We need a world where leadership is not gender specific but goal specific and woman are free to be the leaders they want to be. Until then we will keep climbing indefinitely because we haven’t changed the rules of the game into something we are interested in playing.

The world needs Women Leaders whose only concern with the glass ceiling is to recycle it. #YesAllWomen

Marsha Gomes-Mckie

http://www.marshgomes.com

 

 

Parenting and Intimacy

I tend to always put my daughter’s needs over my husbands’ and I am sure he isn’t mad at me for it because he does the same. When it was just both of us in the house we had a wonderful sex life that explored and tested every piece of furniture in the house (big smile).
Now as a parent of a very clingy child, keeping the passion alive has become harder but not impossible. It’s no longer passion on impulse but it’s scheduled, which sounds horrible but it has the same end effect, so why fuss over it. The main point is that we maintain our intimacy, which drives the passion. One day our daughter will be gone and it will just be the two of us and if we don’t find a way to keep the passion alive during that transition we may even find ourselves divorced, before she grows up.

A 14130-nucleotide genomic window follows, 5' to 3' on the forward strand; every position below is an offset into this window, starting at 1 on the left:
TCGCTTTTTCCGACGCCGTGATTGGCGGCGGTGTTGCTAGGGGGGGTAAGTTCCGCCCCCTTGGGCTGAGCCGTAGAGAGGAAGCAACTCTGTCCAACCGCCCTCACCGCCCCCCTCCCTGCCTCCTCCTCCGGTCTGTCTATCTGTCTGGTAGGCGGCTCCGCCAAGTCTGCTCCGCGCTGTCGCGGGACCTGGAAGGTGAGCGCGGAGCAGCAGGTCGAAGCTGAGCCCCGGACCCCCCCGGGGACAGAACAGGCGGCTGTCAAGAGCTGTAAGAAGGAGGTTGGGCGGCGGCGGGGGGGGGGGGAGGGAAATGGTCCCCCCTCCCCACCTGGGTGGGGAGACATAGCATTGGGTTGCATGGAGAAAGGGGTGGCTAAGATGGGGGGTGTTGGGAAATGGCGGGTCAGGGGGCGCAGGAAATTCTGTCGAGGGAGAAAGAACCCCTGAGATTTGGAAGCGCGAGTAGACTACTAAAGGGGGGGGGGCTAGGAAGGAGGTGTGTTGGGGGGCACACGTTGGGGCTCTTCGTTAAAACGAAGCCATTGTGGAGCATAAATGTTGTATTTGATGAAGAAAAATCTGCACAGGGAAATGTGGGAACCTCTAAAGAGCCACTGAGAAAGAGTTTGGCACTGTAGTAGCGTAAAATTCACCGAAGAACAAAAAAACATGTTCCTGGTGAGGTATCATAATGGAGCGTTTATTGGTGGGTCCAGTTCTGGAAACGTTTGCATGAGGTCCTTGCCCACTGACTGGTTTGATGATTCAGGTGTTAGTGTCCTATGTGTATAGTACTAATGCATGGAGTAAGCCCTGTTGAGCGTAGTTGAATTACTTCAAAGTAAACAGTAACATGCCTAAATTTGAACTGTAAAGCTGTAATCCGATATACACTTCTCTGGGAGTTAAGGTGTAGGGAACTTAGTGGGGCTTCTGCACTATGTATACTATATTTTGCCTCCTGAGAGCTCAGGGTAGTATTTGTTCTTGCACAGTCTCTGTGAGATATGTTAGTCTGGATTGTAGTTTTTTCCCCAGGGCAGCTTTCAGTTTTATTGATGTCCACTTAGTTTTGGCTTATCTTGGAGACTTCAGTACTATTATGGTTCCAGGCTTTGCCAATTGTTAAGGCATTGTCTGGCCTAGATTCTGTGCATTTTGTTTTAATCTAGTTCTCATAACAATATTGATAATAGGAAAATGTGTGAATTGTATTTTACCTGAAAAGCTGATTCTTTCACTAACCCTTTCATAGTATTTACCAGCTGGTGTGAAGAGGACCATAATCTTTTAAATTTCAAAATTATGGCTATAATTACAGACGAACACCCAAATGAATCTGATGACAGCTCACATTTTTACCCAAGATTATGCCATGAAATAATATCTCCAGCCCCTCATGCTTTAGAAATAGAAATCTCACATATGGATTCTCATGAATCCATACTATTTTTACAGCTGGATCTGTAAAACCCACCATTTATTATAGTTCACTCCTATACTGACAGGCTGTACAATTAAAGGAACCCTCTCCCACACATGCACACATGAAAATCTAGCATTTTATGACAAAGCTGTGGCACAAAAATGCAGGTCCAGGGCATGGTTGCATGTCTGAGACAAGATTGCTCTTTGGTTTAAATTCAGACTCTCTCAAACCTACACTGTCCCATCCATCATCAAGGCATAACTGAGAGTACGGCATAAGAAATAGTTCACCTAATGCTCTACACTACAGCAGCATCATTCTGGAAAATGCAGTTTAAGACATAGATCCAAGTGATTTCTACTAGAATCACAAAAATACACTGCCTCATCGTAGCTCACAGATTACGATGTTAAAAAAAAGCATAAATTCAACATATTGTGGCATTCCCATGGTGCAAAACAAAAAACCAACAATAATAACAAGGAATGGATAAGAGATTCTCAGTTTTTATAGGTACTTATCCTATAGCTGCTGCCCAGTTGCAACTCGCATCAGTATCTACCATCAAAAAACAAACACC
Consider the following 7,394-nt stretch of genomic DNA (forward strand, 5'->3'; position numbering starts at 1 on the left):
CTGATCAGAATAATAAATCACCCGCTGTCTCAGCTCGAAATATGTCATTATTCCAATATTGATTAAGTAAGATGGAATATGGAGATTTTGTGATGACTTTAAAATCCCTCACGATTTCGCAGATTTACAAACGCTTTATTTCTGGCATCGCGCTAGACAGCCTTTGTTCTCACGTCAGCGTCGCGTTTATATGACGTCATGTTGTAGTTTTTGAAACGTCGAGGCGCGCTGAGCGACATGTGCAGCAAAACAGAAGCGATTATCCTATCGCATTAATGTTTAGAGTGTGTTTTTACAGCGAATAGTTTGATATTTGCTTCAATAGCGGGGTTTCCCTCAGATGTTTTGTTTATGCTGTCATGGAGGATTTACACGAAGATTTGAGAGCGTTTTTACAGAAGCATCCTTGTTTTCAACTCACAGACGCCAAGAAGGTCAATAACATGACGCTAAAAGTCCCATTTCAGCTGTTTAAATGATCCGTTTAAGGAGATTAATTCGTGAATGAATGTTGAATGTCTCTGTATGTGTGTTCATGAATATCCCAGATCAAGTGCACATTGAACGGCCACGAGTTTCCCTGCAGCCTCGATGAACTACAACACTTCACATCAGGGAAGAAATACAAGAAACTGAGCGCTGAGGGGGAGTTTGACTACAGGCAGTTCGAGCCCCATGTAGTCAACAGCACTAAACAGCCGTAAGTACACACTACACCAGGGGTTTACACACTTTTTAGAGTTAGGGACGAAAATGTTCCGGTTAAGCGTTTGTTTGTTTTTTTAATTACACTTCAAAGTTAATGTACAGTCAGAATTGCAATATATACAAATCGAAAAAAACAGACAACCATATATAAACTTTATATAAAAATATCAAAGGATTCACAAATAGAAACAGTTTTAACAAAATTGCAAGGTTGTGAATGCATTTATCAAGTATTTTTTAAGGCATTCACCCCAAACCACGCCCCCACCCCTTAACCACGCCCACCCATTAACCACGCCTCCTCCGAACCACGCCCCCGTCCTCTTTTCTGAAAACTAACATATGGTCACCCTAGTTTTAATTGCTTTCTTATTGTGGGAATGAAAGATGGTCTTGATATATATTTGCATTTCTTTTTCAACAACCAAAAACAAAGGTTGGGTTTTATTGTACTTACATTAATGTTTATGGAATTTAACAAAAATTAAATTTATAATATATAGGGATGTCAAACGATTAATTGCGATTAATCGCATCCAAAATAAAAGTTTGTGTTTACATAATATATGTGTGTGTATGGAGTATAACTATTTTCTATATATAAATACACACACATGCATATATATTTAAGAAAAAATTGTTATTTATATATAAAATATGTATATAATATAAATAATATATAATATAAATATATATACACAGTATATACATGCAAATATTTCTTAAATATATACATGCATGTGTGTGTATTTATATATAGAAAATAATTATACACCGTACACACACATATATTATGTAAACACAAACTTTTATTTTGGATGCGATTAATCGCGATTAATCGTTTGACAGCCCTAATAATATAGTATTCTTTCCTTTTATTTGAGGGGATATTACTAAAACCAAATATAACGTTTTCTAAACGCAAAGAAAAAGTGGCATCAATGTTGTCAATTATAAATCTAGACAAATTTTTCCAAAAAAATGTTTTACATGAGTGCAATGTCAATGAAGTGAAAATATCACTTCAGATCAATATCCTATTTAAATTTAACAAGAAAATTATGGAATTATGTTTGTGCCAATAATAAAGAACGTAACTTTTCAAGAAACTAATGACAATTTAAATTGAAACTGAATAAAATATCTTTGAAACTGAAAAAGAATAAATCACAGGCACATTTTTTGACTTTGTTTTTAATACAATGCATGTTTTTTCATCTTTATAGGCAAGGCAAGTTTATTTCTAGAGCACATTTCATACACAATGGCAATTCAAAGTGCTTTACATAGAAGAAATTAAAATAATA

Parenting is very important but marriage is also important and so many times we choose one over the other because we have work and bills and school stuff… and the one most women choose is parenting. (Splitting with husband ‘is not a major worry for over-40s’).
I always say that of all the reasons to break up, lack of intimacy isn’t going to be on my list as it gives me a welcomed release to the day as much as it gives him. So I will love to find out ways in which parent’s keep the intimacy alive.
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My Debut Novel Lightning Fire: The Blue Moon’s Calling (Book 1) is out and available on Amazon and Smashwords.